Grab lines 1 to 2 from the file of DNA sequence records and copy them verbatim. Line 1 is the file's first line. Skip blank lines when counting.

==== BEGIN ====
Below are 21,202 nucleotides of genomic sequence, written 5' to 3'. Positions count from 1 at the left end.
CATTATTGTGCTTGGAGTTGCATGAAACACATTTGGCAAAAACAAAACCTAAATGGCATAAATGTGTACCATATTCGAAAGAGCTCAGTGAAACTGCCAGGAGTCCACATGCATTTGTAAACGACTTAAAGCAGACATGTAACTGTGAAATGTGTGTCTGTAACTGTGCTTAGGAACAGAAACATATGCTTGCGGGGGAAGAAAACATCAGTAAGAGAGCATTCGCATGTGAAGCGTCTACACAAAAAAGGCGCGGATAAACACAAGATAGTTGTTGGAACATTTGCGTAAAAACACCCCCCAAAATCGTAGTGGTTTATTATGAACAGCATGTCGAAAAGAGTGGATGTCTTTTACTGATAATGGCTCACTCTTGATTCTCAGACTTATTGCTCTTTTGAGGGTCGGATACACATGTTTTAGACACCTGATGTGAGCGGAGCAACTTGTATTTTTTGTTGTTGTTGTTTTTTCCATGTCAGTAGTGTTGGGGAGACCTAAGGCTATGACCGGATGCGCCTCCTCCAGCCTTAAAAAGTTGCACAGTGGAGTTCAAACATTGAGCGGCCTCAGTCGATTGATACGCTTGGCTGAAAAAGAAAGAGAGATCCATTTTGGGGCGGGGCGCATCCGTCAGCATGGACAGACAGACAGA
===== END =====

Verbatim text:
Below are 21,202 nucleotides of genomic sequence, written 5' to 3'. Positions count from 1 at the left end.
CATTATTGTGCTTGGAGTTGCATGAAACACATTTGGCAAAAACAAAACCTAAATGGCATAAATGTGTACCATATTCGAAAGAGCTCAGTGAAACTGCCAGGAGTCCACATGCATTTGTAAACGACTTAAAGCAGACATGTAACTGTGAAATGTGTGTCTGTAACTGTGCTTAGGAACAGAAACATATGCTTGCGGGGGAAGAAAACATCAGTAAGAGAGCATTCGCATGTGAAGCGTCTACACAAAAAAGGCGCGGATAAACACAAGATAGTTGTTGGAACATTTGCGTAAAAACACCCCCCAAAATCGTAGTGGTTTATTATGAACAGCATGTCGAAAAGAGTGGATGTCTTTTACTGATAATGGCTCACTCTTGATTCTCAGACTTATTGCTCTTTTGAGGGTCGGATACACATGTTTTAGACACCTGATGTGAGCGGAGCAACTTGTATTTTTTGTTGTTGTTGTTTTTTCCATGTCAGTAGTGTTGGGGAGACCTAAGGCTATGACCGGATGCGCCTCCTCCAGCCTTAAAAAGTTGCACAGTGGAGTTCAAACATTGAGCGGCCTCAGTCGATTGATACGCTTGGCTGAAAAAGAAAGAGAGATCCATTTTGGGGCGGGGCGCATCCGTCAGCATGGACAGACAGACAGA